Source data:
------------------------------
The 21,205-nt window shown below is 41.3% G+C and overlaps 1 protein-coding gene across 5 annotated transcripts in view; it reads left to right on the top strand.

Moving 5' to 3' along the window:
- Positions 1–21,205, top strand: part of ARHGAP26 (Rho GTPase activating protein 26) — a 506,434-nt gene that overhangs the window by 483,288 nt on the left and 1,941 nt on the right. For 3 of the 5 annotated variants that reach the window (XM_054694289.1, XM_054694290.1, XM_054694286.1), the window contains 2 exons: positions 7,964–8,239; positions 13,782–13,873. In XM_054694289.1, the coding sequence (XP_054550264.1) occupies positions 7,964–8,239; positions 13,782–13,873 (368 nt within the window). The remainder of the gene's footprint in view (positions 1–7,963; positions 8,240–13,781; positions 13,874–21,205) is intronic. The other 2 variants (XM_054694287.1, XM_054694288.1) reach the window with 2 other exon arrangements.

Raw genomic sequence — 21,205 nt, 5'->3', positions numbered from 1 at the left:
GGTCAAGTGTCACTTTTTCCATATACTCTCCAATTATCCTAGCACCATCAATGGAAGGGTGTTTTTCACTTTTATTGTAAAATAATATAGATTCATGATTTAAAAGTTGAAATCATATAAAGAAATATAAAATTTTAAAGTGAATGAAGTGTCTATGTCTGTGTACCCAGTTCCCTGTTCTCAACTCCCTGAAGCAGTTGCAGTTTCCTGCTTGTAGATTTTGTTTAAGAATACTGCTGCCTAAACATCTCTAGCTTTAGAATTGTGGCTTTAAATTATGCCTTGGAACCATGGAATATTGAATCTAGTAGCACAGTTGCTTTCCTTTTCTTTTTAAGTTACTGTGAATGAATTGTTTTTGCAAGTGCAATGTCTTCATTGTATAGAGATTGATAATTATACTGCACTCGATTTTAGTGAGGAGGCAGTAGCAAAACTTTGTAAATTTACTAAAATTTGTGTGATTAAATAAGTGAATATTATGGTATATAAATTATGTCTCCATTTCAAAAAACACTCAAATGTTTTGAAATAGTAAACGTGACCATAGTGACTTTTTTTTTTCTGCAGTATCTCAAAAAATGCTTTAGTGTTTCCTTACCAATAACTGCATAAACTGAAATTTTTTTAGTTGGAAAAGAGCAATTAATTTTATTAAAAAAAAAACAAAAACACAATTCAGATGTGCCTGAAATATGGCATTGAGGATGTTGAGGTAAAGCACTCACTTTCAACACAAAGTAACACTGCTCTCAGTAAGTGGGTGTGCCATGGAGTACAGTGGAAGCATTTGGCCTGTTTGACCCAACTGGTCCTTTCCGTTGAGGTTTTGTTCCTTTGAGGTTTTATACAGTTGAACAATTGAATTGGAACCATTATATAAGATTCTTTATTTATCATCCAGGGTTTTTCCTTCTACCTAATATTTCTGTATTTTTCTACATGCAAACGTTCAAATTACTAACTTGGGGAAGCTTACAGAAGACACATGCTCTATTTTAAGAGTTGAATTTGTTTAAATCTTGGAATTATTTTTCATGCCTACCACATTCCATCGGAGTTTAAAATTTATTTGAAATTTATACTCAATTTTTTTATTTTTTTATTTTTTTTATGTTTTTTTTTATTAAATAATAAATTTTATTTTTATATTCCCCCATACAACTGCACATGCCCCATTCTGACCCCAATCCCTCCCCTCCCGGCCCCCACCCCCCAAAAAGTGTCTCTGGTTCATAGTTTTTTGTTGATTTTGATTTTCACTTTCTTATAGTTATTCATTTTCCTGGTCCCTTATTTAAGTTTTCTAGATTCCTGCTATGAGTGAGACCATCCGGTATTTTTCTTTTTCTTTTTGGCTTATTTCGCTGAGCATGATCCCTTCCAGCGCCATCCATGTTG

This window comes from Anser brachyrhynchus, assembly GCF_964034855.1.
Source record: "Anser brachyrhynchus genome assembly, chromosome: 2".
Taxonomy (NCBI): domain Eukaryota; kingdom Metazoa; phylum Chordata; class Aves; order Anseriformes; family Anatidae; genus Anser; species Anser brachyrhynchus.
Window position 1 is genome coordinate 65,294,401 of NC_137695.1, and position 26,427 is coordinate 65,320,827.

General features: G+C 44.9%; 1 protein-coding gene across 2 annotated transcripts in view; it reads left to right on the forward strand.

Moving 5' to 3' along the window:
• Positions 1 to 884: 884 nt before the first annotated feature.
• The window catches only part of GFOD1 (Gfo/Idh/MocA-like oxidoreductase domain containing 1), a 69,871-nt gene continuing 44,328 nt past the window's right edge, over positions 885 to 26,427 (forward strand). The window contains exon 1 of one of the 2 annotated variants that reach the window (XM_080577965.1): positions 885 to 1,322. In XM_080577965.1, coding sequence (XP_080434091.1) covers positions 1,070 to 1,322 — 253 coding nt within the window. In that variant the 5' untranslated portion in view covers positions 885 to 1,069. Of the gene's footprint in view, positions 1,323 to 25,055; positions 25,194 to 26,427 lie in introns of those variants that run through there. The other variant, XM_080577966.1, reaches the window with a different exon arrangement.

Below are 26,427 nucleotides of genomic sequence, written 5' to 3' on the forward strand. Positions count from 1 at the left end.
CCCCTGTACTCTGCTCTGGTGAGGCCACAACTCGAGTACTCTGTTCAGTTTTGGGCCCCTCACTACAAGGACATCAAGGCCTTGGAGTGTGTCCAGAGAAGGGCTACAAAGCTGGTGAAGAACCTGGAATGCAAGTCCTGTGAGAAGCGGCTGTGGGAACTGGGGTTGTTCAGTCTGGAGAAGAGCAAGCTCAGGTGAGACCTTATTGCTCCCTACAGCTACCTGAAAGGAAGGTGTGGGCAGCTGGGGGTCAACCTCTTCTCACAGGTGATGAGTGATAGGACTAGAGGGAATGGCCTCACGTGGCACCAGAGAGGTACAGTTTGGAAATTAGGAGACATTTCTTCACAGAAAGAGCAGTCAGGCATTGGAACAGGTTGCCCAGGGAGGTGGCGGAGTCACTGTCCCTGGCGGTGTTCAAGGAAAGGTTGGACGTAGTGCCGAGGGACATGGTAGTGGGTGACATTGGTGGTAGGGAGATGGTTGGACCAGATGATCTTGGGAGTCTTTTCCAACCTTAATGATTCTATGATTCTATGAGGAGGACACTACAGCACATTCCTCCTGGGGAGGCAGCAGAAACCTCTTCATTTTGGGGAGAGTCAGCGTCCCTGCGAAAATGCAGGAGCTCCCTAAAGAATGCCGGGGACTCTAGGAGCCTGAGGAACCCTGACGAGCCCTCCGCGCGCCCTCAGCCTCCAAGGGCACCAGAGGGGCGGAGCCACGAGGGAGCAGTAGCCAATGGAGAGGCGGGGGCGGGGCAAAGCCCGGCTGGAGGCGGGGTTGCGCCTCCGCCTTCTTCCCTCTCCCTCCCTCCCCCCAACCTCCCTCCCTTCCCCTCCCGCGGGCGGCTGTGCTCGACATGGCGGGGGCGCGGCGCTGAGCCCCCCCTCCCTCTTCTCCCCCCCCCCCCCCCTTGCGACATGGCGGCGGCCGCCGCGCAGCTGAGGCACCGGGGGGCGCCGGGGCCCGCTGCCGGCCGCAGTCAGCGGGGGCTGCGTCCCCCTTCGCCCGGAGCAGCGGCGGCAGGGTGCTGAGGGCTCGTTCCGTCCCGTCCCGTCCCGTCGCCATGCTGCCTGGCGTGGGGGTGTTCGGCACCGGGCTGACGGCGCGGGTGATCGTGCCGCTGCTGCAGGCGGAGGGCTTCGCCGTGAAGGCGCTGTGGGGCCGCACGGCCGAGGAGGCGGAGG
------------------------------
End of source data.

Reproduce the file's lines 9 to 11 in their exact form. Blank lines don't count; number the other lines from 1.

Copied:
Window position 1 is genome coordinate 65,294,401 of NC_137695.1, and position 26,427 is coordinate 65,320,827.

General features: G+C 44.9%; 1 protein-coding gene across 2 annotated transcripts in view; it reads left to right on the forward strand.

Moving 5' to 3' along the window: